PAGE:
“Two hundred years after it was published, the poem can still reach new audiences and inspire them.”
William Wordsworth wrote Daffodils on a stormy day in spring, while walking along with his sister Dorothy near Ullswater Lake, in England. He imagined that the daffodils were dancing and invoking him to join and enjoy the breezy nature of the fields. Dorothy Wordsworth, the younger sister of William Wordsworth, found the poem so interesting that she took ‘Daffodils’ as the subject for her journal. The poem contains six lines in four stanzas, as an appreciation of daffodils.
William Wordsworth (1770-1850)
I wandered lonely as a cloud
That floats on high o’er vales and hills,
When all at once I saw a crowd,
A host, of golden daffodils;
Beside the lake, beneath the trees,
Fluttering and dancing in the breeze.
Continuous as the stars that shine
And twinkle on the milky way,
They stretched in never-ending line
Along the margin of a bay:
Ten thousand saw I at a glance,
Tossing their heads in sprightly dance.
The waves beside them danced; but they
Out-did the sparkling waves in glee:
A poet could not but be gay,
In such a jocund company:
I gazed – and gazed – but little thought
What wealth the show to me had brought:
For oft, when on my couch I lie
In vacant or in pensive mood,
They flash upon that inward eye
Which is the bliss of solitude;
And then my heart with pleasure fills,
And dances with the daffodils.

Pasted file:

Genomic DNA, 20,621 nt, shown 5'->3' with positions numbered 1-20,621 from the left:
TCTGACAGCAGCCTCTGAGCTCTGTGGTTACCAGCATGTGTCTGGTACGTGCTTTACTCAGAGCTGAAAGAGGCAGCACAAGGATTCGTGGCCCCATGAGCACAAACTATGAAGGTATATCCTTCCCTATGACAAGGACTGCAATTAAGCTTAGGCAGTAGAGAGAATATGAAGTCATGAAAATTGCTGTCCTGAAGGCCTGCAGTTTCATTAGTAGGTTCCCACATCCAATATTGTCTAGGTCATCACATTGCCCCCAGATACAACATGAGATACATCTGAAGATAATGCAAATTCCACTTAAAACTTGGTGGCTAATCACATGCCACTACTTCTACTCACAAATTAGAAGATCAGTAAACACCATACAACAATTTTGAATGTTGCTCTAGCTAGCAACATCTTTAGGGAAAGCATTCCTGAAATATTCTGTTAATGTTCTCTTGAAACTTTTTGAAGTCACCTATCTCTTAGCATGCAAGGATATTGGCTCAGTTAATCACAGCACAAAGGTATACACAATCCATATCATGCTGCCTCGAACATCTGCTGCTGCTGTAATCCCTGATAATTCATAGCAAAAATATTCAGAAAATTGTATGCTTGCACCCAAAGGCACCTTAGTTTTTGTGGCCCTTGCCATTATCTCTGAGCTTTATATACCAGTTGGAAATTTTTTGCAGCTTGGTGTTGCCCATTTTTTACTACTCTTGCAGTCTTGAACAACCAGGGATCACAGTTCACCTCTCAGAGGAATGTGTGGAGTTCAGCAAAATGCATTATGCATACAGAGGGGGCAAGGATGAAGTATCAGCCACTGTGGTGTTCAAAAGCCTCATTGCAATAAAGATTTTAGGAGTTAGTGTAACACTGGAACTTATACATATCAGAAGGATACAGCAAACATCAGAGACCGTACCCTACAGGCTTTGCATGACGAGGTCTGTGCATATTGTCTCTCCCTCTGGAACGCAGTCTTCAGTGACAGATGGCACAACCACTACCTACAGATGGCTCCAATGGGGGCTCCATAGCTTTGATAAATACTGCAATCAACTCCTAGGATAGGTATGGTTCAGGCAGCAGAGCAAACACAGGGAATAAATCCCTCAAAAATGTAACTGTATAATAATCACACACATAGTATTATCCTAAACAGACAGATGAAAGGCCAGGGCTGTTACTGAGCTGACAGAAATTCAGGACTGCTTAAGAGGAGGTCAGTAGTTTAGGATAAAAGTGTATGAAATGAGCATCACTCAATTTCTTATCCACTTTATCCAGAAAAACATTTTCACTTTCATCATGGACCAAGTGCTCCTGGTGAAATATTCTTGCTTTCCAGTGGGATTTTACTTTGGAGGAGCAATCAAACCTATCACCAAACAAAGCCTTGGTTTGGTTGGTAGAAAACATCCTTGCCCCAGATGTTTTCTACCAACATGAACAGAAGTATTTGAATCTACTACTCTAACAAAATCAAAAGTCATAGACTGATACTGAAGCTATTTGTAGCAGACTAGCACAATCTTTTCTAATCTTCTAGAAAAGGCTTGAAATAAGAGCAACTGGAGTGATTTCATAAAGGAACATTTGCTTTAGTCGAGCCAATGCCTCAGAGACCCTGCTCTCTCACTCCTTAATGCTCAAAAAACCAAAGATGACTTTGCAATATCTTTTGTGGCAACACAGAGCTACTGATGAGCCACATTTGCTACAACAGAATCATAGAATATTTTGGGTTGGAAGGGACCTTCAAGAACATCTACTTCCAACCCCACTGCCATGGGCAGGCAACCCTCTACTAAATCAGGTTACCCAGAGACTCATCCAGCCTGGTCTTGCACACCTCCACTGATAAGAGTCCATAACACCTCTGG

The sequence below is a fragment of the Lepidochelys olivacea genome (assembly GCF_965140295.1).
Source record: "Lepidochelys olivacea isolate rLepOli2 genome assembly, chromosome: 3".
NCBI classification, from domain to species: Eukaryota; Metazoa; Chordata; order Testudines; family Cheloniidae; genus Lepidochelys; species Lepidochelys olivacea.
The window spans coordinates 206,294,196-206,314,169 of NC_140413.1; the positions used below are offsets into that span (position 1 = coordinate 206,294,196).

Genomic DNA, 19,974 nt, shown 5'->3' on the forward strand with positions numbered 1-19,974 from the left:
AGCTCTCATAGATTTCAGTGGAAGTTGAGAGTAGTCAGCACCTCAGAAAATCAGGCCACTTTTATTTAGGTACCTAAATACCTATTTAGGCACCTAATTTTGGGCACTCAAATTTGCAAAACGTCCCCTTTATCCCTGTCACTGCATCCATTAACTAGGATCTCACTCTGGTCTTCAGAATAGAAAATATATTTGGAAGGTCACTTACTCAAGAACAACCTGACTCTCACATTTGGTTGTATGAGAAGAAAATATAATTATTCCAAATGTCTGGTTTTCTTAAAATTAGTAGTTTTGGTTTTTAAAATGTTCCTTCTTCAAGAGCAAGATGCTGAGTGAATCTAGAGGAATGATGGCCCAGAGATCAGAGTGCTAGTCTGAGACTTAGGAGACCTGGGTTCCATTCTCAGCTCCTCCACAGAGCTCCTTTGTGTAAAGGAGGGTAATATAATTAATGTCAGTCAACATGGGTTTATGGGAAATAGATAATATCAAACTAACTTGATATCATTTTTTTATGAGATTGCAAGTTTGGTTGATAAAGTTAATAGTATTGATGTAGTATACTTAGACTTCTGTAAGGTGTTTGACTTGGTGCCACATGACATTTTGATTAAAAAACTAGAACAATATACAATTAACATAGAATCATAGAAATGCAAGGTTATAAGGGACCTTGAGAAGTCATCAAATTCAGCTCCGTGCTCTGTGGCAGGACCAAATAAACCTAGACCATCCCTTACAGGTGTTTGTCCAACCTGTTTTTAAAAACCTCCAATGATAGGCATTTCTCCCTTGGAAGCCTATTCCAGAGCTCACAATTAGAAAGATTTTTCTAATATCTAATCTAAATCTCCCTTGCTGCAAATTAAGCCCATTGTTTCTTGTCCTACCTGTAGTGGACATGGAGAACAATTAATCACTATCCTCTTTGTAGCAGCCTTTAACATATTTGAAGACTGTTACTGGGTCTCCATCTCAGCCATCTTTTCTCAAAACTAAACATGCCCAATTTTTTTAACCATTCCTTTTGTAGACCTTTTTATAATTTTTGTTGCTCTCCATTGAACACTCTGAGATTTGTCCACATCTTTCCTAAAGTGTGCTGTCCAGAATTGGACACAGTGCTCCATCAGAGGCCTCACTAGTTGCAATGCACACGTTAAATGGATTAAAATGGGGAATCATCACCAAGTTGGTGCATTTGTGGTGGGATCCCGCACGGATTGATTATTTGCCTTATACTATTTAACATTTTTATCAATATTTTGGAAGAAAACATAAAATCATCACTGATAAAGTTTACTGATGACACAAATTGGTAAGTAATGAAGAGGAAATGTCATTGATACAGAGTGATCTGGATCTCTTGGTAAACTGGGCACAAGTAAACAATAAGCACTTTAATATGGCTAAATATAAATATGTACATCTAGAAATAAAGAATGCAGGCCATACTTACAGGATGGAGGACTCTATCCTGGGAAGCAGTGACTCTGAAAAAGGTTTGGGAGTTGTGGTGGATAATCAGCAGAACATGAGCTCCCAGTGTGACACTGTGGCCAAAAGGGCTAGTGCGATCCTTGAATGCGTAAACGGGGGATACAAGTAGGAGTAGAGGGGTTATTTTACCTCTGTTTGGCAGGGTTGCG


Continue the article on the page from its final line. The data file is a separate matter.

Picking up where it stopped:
I have often shown pictures of daffodils to participants at various workshops or seminars and asked them what they thought of the daffodils, about the entire scene presented by Wordsworth way back in 1807. I have asked many a time whether anyone wondered why the daffodils were dancing. Di d they have a right to dance, were they happy ?
Some would say they danced because of the breeze, others would say that it was the poet’s own imagination, using poetic license, yet some others would say that it was so because they lived according to the laws of nature, facing rain, sunshine, wind – but never violated any laws of nature given for our living- hence the right to dance….
Compared with the daffodils , I wonder whether we could say we are happy as humans. We come across many who grumble, mumble and fumble because we have strayed away so much from nature in our thinking, in our food, in our relationships that we could no longer dance like those daffodils. What a pity. It’s time we became more natural, lived closer to nature to regain our health in both mind & body so that we will be able to truly dance with the daffodils.
Memories we deposit today will give us the pains of the pleasure of tomorrow, so be careful what deposit today, because in reality you are creating the future you are going to experience….
Why, because the same lovely feeling he had when he saw the flowers in 1807 would instantly return to him. We all know that. The bad memories bring unhappiness and the pleasant ones, happiness and bliss…..
Please take time away from the hustle and bustle of life to walk under the starry skies, feel the wind on your cheek, be grateful for what you have in life and live life to the fullest. It requires more of your heart than your head……
When William and Dorothy Wordsworth visited Glencoyne Park on 15 April 1802, this visit gave Wordsworth the inspiration to write his most famous poem, ‘Daffodils’.